Etymology
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froth (n.)
c. 1300, from an unrecorded Old English word, or else from Old Norse froða "froth," from Proto-Germanic *freuth- "froth" (source also of Swedish fradga, Danish fraade). Old English had afreoðan "to froth," from the same root. The modern verb is late 14c., from the noun. Related: Frothed; frothing.
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frothy (adj.)
1530s, "full of foam," from froth + -y (2). Meaning "vain, light, insubstantial" is from 1590s. Related: Frothiness.
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yeast (n.)
Old English gist "yeast, froth," from Proto-Germanic *jest- (source also of Old Norse jastr, Swedish jäst, Middle High German gest, German Gischt "foam, froth," Old High German jesan, German gären "to ferment"), from PIE root *yes- "to boil, foam, froth" (source also of Sanskrit yasyati "boils, seethes," Greek zein "to boil," Welsh ias "seething, foaming").
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spumante (n.)
sparkling white wine from Asti in Piedmont, 1908, from Italian spumante, literally "sparkling," from spuma "foam, froth" (see spume).
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foam (v.)
Old English famgian "to emit foam, to boil," from the source of foam (n.). Sense of "become foamy, to froth" is from late 14c. Transitive sense is from 1725. Related: Foamed; foaming.
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scum (n.)

early 14c., "froth, foam, thin layer atop liquid" (implied in scomour "scummer, shallow ladle for removing scum"), from Middle Dutch schume "foam, froth," from Proto-Germanic *skuma- (source also of Old Norse skum, Old High German scum, German Schaum "foam, froth"), which is perhaps from PIE root *(s)keu- "to cover, conceal" on the notion of "that which covers the water."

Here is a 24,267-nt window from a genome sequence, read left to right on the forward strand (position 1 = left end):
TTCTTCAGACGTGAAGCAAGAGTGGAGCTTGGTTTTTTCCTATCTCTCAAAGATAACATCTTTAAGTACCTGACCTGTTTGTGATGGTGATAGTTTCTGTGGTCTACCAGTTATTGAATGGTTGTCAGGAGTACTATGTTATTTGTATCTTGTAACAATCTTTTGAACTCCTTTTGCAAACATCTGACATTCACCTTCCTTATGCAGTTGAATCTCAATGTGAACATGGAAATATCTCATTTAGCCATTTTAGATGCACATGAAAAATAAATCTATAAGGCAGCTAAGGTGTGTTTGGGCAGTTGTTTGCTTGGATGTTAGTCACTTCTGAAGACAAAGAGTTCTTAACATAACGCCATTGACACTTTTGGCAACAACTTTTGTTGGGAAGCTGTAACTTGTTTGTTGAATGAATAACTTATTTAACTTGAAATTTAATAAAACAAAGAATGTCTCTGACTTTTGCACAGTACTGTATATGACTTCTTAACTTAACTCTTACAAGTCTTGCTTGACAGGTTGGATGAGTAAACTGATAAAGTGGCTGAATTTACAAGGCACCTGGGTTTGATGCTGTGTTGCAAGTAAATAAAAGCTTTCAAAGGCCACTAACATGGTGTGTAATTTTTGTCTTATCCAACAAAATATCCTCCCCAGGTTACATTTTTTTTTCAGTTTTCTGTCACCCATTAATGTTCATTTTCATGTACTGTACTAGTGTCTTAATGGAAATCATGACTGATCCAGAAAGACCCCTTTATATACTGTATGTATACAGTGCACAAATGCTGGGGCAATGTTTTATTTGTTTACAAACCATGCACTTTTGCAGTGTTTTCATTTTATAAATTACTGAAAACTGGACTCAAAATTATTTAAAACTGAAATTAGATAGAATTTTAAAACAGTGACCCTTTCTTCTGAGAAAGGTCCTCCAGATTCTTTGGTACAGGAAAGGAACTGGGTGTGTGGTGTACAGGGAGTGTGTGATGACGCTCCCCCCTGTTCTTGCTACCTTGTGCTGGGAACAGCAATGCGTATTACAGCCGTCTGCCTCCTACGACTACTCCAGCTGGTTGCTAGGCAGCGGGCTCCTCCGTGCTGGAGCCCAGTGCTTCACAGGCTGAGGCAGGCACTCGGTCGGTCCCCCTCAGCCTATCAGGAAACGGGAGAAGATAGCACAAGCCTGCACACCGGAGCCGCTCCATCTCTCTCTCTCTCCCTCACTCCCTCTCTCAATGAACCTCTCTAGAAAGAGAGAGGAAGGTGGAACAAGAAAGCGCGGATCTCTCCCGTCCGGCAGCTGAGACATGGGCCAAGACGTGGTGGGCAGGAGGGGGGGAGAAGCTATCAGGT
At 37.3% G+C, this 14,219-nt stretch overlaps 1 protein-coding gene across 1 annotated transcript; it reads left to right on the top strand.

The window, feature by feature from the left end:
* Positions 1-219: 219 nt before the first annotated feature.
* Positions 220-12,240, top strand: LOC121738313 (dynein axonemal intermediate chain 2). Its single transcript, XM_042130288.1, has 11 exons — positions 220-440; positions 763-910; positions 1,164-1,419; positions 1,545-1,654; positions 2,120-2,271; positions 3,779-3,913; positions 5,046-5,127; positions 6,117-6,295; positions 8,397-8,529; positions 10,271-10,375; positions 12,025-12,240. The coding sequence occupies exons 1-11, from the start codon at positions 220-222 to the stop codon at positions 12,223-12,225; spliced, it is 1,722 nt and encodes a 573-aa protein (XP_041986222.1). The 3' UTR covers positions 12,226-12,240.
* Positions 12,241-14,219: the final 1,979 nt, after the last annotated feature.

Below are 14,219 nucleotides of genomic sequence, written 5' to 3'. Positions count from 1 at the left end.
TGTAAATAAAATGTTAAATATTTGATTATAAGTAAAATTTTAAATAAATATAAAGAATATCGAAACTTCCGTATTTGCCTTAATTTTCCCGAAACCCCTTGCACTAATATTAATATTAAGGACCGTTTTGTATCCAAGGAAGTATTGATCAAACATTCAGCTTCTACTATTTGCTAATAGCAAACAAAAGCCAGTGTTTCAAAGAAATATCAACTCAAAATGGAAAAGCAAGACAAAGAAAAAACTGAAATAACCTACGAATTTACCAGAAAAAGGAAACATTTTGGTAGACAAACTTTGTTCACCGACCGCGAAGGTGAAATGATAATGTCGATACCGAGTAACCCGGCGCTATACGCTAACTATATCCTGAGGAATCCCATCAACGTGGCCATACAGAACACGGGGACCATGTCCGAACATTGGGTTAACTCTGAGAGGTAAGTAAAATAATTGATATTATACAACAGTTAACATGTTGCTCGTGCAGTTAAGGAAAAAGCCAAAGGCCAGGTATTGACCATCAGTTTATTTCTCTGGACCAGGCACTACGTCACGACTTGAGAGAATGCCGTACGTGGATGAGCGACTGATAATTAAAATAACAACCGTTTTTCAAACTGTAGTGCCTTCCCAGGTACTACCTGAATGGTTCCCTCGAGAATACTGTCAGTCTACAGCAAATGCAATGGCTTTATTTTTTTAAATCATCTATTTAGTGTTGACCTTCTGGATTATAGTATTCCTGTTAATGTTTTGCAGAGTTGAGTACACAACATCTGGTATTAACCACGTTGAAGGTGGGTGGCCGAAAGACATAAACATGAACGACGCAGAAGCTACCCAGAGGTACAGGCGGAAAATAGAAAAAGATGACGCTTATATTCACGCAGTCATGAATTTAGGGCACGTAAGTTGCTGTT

Especially (late 14c.) "impure foam or extraneous substance that rises to the surface when liquid boils." Hence any sort of impure froth, and the sense deteriorated to "film of dirt," then simply "dirt, filth." The meaning "lowest class of humanity" is from 1580s; scum of the Earth is attested by 1712. The Germanic word was adopted in Romanic (Old French escume, Modern French écume, Spanish escuma, Italian schiuma). As a verb, "remove the scum from," late 14c.

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foam (n.)

Middle English fom, fome (c. 1300), from Old English fam "foam, saliva froth; sea," from West Germanic *faimo- (source also of Old High German veim, German Feim), from PIE root *(s)poi-mo- "foam, froth" (source also of Sanskrit phenah; Latin pumex "pumice," spuma "foam;" Old Church Slavonic pena "foam;" Lithuanian spainė "a streak of foam"). The plastic variety used in packaging, etc., so called from 1937.

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Frenchify (v.)
1590s, from French + -ify. Usually contemptuous (Richardson in his introduction to "Pamela," beseeches the editor not to "Frenchify our English solidity into froth and whip-syllabub"). Related: Frenchified; Frenchifying.
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cream (v.)

mid-15c., "to foam, to froth," from cream (n.). From 1610s in figurative sense of "remove the best part of." Meaning "to beat, thrash, wreck" is 1929, U.S. slang; the exact sense connection is unclear. There was a slang cream (v.) in the 1920s that meant "cheat, deceive, especially by guile." Related: Creamed; creaming.

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ream (n.2)

"cream," later also "cream-like froth on any liquid," a word now dialectal or obsolete, Old English ream, from Proto-Germanic *raumoz (source also of Middle Dutch and Dutch room, German Rahm), a word of uncertain origin. Related: Reamy.

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